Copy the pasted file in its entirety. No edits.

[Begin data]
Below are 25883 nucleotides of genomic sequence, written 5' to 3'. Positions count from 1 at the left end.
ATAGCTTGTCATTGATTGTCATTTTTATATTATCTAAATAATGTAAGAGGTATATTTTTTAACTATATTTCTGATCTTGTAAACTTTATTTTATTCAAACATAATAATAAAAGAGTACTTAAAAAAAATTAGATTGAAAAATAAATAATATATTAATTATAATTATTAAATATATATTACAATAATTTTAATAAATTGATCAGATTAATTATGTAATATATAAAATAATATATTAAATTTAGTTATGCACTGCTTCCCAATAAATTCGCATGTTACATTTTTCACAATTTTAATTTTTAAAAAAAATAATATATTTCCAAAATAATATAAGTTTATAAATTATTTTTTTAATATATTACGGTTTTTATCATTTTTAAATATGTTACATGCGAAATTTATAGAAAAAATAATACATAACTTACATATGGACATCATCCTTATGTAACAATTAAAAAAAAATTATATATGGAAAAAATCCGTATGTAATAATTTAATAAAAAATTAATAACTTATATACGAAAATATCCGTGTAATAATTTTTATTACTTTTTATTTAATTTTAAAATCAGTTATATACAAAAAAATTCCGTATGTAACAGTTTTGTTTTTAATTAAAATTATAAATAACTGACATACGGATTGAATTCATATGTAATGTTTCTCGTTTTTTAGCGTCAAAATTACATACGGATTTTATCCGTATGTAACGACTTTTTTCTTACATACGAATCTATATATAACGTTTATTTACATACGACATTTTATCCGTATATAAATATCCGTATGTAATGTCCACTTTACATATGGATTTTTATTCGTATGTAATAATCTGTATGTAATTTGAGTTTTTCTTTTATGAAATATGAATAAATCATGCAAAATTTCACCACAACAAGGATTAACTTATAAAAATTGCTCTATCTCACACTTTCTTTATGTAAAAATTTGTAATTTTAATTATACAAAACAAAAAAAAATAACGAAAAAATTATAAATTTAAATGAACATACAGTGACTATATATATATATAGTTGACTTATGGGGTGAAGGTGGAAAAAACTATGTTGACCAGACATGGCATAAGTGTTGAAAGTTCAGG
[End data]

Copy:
Below are 25883 nucleotides of genomic sequence, written 5' to 3'. Positions count from 1 at the left end.
ATAGCTTGTCATTGATTGTCATTTTTATATTATCTAAATAATGTAAGAGGTATATTTTTTAACTATATTTCTGATCTTGTAAACTTTATTTTATTCAAACATAATAATAAAAGAGTACTTAAAAAAAATTAGATTGAAAAATAAATAATATATTAATTATAATTATTAAATATATATTACAATAATTTTAATAAATTGATCAGATTAATTATGTAATATATAAAATAATATATTAAATTTAGTTATGCACTGCTTCCCAATAAATTCGCATGTTACATTTTTCACAATTTTAATTTTTAAAAAAAATAATATATTTCCAAAATAATATAAGTTTATAAATTATTTTTTTAATATATTACGGTTTTTATCATTTTTAAATATGTTACATGCGAAATTTATAGAAAAAATAATACATAACTTACATATGGACATCATCCTTATGTAACAATTAAAAAAAAATTATATATGGAAAAAATCCGTATGTAATAATTTAATAAAAAATTAATAACTTATATACGAAAATATCCGTGTAATAATTTTTATTACTTTTTATTTAATTTTAAAATCAGTTATATACAAAAAAATTCCGTATGTAACAGTTTTGTTTTTAATTAAAATTATAAATAACTGACATACGGATTGAATTCATATGTAATGTTTCTCGTTTTTTAGCGTCAAAATTACATACGGATTTTATCCGTATGTAACGACTTTTTTCTTACATACGAATCTATATATAACGTTTATTTACATACGACATTTTATCCGTATATAAATATCCGTATGTAATGTCCACTTTACATATGGATTTTTATTCGTATGTAATAATCTGTATGTAATTTGAGTTTTTCTTTTATGAAATATGAATAAATCATGCAAAATTTCACCACAACAAGGATTAACTTATAAAAATTGCTCTATCTCACACTTTCTTTATGTAAAAATTTGTAATTTTAATTATACAAAACAAAAAAAAATAACGAAAAAATTATAAATTTAAATGAACATACAGTGACTATATATATATATAGTTGACTTATGGGGTGAAGGTGGAAAAAACTATGTTGACCAGACATGGCATAAGTGTTGAAAGTTCAGG